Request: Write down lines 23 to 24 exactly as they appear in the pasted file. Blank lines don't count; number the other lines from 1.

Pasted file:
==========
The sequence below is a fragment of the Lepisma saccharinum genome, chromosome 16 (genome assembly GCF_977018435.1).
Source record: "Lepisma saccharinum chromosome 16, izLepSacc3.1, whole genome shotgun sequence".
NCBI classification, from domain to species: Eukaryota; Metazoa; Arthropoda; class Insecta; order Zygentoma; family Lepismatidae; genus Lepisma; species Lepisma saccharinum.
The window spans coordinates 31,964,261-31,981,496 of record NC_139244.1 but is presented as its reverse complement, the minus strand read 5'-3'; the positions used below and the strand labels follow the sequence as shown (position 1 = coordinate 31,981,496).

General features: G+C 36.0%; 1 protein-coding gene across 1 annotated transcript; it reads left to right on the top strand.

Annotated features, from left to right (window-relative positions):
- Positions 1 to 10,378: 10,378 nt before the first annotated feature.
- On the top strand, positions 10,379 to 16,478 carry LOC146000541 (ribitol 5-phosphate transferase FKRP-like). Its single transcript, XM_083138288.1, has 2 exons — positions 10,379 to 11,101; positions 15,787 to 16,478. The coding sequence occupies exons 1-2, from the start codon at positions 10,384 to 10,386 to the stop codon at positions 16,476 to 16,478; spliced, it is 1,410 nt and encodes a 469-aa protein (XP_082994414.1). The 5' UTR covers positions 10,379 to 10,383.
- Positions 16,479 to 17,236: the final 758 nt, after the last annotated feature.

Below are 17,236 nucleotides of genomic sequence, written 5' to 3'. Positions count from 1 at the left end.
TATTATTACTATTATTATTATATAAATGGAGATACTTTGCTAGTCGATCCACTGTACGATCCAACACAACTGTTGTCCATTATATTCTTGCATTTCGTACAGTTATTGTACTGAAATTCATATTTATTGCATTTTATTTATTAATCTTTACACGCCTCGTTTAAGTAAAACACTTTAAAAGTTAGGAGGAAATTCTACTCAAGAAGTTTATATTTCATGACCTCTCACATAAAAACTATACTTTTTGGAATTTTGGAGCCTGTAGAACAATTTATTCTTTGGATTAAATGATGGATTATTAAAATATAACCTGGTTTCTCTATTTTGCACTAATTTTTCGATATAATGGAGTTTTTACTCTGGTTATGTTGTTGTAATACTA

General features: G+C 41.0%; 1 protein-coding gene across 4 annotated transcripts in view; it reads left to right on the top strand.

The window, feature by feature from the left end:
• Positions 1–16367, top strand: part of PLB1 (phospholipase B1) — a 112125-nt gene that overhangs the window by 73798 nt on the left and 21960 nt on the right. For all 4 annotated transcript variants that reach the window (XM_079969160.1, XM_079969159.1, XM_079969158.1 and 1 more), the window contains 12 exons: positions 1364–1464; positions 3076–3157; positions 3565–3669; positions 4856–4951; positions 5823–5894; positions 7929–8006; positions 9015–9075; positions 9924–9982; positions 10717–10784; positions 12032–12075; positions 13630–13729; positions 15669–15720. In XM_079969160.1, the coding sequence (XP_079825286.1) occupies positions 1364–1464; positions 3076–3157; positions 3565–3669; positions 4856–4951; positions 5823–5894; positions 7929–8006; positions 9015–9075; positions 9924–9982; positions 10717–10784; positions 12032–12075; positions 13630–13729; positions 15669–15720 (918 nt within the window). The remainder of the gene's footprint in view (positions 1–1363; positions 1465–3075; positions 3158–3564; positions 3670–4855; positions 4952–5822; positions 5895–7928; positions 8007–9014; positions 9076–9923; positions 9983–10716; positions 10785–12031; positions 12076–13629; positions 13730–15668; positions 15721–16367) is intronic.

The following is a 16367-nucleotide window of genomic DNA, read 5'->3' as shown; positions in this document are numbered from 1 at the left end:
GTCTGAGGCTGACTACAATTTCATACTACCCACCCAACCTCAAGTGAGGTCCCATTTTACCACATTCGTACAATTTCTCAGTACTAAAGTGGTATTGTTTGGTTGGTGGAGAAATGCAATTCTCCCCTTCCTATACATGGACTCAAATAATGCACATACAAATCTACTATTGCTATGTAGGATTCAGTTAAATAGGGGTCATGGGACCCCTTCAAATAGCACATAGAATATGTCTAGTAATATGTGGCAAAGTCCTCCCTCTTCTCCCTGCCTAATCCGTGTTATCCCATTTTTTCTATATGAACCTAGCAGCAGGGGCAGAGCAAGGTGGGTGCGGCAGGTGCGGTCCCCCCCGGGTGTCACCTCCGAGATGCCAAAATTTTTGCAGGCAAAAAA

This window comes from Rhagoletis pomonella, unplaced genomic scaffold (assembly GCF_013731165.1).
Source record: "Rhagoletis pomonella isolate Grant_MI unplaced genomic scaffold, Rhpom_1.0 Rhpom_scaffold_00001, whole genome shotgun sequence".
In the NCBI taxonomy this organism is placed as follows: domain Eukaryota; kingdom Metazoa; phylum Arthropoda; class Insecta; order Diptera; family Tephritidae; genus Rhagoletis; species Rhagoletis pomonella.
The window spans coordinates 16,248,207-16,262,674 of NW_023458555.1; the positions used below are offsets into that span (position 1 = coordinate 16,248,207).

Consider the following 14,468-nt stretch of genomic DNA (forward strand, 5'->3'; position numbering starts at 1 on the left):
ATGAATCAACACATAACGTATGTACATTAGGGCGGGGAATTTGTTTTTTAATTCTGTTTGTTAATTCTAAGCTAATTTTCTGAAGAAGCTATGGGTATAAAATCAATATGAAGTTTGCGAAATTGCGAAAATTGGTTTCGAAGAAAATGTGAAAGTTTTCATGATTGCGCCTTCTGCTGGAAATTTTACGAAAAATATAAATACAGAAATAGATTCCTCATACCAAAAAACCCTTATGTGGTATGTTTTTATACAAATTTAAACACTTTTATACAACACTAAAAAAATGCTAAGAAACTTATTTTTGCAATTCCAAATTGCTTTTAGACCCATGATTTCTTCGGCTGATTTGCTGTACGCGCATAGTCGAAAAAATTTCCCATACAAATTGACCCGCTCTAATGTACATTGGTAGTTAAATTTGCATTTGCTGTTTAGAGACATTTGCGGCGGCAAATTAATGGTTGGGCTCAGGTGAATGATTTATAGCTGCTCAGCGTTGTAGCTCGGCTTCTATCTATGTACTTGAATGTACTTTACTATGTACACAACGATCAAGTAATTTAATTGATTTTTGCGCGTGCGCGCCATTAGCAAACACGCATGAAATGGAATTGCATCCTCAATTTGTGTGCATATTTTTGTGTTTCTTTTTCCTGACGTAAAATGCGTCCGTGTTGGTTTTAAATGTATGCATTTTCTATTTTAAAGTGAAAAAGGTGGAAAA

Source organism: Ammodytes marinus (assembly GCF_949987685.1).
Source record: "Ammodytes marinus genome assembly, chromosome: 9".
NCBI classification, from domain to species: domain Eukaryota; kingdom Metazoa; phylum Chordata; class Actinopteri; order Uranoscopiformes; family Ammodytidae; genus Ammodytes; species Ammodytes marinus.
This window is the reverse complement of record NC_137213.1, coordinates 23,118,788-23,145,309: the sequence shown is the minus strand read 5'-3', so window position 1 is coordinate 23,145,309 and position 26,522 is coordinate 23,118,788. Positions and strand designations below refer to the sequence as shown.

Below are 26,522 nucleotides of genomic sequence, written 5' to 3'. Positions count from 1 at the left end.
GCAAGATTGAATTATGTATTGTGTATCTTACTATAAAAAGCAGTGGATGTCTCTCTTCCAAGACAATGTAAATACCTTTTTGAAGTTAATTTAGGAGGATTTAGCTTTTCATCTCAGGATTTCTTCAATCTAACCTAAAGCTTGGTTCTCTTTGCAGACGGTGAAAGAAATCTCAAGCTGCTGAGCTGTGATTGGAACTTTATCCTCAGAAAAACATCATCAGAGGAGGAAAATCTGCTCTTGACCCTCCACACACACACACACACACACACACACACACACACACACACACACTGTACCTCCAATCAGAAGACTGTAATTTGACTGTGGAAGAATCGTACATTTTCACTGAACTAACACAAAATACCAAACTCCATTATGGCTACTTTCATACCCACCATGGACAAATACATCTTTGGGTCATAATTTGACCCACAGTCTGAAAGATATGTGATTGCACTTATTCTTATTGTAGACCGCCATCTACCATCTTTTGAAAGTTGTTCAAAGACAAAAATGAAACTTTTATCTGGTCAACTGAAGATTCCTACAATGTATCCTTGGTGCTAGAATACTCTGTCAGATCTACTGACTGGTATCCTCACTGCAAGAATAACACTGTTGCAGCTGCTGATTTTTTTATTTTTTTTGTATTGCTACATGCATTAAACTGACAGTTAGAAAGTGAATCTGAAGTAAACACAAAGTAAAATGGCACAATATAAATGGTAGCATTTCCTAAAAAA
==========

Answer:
Source organism: Ammodytes marinus (assembly GCF_949987685.1).
Source record: "Ammodytes marinus genome assembly, chromosome: 9".